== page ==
Corn futures generated record trading as signs that U.S. farmers won’t harvest as large a crop as once expected fueled speculator buying.

A total of 556,034 corn futures contracts changed hands at the Chicago Board of Trade last Friday, exchange officials reported today. That was the corn market’s busiest day since the CBOT began trading the grain in 1877, topping the previous one-day record of 516,076 contracts on June 12, 2008.

Grain trading surged this summer after drought slashed Russia’s wheat crop and spotty harvest prospects in the United States pushed corn up 35 percent since the end of June to 15-month highs.

Many traders expect USDA will lower its estimate for this year’s corn harvest after excessive rains in some areas of the Midwest hampered crop development, said Jack Scoville, a vice president and analyst with Price Futures Group in Chicago.

“People are finally starting to realize that maybe the production isn’t there,” Scoville said today, referring to corn. “Some areas got too much rain, some areas got a combination of too much and then too little. For whatever reason, the yields don’t seem to be coming in so well.”

Based on early harvest results from Arkansas, Indiana, Ohio and southern Illinois, “yields have not been too impressive,” Scoville said.

USDA, in an Aug. 12 report, estimated the 2010 corn crop at 13.37 billion bushels, up 1.9 percent from the 2009 crop and an all-time high.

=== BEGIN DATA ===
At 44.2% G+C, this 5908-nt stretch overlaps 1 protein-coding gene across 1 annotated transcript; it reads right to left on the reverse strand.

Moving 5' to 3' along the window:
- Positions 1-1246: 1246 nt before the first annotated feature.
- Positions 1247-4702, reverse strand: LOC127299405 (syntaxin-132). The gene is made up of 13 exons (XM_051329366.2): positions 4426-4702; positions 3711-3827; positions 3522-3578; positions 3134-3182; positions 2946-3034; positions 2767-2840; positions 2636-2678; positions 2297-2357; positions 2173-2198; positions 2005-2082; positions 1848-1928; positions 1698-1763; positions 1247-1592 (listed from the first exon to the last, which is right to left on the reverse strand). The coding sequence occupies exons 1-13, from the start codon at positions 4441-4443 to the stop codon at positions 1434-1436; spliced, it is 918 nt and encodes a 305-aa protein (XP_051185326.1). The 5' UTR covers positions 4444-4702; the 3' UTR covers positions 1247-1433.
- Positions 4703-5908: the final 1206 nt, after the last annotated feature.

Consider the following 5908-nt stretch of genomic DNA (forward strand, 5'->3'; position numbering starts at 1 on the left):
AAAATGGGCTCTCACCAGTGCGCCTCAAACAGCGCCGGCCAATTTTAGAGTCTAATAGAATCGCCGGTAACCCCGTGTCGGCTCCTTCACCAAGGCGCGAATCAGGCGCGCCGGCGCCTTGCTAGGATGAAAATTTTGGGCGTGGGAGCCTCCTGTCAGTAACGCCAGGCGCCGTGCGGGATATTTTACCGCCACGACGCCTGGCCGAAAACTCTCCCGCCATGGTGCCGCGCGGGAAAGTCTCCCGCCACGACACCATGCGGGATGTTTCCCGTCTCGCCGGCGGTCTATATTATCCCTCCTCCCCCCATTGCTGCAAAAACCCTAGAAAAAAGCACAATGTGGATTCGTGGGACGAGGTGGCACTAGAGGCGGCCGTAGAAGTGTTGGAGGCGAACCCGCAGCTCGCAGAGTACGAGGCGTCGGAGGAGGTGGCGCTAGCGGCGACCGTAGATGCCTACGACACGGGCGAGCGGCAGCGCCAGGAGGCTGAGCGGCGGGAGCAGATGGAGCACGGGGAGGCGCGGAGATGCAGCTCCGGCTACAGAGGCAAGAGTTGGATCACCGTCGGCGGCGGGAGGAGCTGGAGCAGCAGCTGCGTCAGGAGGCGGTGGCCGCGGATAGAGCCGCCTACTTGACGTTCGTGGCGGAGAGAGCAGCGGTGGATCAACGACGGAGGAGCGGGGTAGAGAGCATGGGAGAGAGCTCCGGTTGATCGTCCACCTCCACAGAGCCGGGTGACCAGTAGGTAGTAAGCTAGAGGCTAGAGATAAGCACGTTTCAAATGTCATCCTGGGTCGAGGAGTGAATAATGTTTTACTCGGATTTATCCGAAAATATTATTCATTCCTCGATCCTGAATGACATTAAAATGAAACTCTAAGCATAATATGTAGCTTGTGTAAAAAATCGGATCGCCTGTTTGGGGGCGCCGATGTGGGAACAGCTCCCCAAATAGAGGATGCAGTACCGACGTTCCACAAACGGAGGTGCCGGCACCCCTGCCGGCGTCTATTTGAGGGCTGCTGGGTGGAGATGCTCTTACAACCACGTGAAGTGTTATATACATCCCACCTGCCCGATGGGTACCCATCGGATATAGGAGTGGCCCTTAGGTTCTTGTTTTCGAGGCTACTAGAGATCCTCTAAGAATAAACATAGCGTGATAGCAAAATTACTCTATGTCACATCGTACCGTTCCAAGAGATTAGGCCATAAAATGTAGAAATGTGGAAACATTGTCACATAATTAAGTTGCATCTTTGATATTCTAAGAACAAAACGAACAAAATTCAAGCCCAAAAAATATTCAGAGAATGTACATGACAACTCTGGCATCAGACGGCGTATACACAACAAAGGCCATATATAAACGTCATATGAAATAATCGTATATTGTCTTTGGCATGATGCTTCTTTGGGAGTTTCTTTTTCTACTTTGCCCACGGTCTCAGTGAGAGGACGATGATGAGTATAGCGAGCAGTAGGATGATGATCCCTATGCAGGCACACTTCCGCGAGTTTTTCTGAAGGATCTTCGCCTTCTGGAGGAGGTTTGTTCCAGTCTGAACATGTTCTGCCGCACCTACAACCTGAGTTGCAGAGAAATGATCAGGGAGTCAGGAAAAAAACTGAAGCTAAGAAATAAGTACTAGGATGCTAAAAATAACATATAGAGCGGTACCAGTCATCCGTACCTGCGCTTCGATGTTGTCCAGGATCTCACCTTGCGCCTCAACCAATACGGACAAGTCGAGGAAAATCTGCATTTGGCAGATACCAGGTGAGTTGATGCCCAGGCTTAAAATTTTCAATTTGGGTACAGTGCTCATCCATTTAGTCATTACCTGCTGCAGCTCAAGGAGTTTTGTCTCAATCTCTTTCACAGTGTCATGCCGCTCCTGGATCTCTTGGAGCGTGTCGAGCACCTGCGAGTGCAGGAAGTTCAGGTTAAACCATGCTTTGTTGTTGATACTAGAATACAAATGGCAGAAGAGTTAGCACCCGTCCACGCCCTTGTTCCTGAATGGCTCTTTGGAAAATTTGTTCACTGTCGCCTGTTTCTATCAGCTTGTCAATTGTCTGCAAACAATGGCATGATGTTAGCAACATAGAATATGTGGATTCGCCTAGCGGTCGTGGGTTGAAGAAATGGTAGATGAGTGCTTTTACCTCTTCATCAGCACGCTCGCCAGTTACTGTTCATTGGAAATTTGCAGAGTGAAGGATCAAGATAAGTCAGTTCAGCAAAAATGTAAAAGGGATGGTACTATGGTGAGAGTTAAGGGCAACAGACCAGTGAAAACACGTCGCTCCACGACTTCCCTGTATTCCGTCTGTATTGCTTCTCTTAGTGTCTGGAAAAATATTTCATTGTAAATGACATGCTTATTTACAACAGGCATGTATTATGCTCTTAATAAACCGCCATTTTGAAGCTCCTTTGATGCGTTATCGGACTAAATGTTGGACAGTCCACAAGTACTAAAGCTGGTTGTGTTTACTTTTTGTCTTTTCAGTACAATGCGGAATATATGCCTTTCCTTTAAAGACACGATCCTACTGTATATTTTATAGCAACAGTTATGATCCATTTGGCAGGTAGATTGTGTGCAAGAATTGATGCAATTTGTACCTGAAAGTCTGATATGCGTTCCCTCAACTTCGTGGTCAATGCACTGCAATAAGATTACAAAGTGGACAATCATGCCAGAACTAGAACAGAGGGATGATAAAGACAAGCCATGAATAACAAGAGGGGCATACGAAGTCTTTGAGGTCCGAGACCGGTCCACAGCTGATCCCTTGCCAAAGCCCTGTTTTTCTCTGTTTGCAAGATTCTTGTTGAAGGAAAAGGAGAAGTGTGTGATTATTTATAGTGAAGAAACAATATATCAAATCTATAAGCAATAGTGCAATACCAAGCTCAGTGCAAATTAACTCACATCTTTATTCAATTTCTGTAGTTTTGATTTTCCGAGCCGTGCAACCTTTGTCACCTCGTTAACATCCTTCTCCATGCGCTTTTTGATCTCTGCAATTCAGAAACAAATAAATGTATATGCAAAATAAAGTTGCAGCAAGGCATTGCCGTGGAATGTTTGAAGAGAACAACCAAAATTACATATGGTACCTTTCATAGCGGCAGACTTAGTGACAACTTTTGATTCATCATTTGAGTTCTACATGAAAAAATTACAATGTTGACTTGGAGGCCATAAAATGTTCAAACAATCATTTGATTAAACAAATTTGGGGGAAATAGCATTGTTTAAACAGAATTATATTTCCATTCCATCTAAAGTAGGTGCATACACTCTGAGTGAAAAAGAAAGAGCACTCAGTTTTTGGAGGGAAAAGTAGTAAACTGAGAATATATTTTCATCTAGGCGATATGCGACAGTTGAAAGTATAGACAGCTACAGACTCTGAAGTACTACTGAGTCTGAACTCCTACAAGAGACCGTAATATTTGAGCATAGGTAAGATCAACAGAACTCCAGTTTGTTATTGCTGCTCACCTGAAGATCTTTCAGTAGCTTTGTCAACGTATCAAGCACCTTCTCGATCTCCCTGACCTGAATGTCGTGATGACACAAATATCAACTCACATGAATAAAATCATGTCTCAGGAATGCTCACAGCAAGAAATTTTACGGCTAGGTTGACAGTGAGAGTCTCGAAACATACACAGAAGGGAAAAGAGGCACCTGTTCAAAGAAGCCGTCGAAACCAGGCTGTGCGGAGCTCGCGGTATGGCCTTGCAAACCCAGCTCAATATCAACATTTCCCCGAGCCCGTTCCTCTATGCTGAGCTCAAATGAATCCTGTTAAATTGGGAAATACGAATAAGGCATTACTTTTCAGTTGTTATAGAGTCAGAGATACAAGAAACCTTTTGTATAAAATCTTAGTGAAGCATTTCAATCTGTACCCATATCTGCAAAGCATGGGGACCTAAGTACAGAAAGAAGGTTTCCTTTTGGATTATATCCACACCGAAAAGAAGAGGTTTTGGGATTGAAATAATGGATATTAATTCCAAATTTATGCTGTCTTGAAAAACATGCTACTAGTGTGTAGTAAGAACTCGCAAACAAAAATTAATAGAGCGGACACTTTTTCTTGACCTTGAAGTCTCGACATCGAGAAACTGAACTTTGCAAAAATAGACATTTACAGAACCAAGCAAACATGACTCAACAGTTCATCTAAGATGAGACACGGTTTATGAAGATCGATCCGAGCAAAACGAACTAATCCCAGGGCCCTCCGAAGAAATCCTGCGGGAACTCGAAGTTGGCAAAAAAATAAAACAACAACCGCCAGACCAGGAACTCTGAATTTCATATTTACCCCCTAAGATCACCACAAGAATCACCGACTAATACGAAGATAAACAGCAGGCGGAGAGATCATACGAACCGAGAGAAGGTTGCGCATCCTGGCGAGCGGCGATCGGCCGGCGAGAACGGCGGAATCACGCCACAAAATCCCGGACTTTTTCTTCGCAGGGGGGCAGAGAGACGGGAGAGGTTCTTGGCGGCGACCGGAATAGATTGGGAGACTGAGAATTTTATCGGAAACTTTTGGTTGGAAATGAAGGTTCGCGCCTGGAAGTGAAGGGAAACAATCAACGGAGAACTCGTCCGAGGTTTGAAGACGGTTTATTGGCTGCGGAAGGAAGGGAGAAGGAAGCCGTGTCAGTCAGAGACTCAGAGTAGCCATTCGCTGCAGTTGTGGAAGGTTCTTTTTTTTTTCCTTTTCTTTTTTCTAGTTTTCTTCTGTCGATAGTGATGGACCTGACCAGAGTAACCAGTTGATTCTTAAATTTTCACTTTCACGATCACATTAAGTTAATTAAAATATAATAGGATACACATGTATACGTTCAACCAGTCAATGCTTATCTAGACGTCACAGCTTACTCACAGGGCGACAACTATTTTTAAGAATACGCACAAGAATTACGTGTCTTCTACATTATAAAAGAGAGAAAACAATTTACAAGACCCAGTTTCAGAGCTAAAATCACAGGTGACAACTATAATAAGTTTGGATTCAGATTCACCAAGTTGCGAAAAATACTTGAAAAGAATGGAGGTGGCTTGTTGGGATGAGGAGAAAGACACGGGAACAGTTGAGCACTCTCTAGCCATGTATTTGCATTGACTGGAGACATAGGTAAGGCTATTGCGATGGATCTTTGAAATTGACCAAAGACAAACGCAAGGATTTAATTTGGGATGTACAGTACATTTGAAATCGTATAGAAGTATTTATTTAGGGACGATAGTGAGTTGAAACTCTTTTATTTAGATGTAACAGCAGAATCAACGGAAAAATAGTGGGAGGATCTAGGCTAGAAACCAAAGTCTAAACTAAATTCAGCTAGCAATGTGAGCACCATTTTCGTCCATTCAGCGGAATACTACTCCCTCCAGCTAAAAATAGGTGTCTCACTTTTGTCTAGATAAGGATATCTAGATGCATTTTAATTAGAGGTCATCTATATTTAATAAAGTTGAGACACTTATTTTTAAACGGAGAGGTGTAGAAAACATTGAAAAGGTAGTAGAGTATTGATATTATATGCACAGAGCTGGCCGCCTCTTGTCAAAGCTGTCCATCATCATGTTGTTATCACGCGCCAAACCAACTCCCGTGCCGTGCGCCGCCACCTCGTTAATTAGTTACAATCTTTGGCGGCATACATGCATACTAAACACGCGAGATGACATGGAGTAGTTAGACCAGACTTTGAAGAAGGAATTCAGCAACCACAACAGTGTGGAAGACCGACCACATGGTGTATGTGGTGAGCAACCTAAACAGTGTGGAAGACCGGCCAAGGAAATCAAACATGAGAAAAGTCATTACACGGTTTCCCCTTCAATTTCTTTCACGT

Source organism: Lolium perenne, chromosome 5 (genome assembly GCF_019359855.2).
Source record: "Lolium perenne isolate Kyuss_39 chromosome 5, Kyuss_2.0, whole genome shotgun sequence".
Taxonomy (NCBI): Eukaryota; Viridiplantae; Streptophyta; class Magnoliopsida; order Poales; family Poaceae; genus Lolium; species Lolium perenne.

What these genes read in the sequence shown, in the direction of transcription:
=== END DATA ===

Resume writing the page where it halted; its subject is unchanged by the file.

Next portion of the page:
But the recent rise in corn futures suggests the market expects USDA to reduce its crop estimate to about 13.2 billion bushels, Scoville said.

A harvest at that size “is still a nice crop,” Scoville said. But “if we’re trading 13.2 (billion bushels), we’re not going down” in price.

USDA is scheduled to release its next Crop Production report on Sept. 10.

At today’s close, corn for December delivery was unchanged at $4.64 ½ a bushel, after reaching $4.69, the contract’s highest price since June 2009. December corn is up about $1.21 from a contract low of $3.4325 reached June 29.

The recent surge in grain futures trading has been primarily driven by speculators, Scoville said. An upswing in agricultural futures this year also reflects bull markets in cattle and hogs that have attracted hedge funds and other speculators.

Moreover, many investors have piled into crude oil and other commodities the past few years, seeking better returns as traditional investments such as stocks languished.

“With the Russian weather, people are looking to get involved in commodities,” Scoville said. “There’s still a lot of interest in owning commodities right now. People are starting to realize they better get something on the books” in commodities.

Corn futures trading this year through August averaged 249,146 contracts a day, up 23 percent from the same period in 2009. Wheat futures averaged 96,875 contracts a day, up 38 percent.

In addition to corn, futures contracts based on wheat, soybean meal, soybean oil and live cattle notched record trading days in 2010, according to Chicago-based CME Group, the exchange operator that bought the CBOT in 2007.

On Aug. 19, trading in CME’s live-cattle futures and options totaled an all-time high of 109,420 contracts, surpassing the previous record of 109,397 in June 2007.

At today’s close, October lean-hog futures fell 1.45 cents to 75.75 cents a pound, while October live-cattle fell 2.025 cents to 96.425 cents a pound. The CME hog contract is based on carcass values.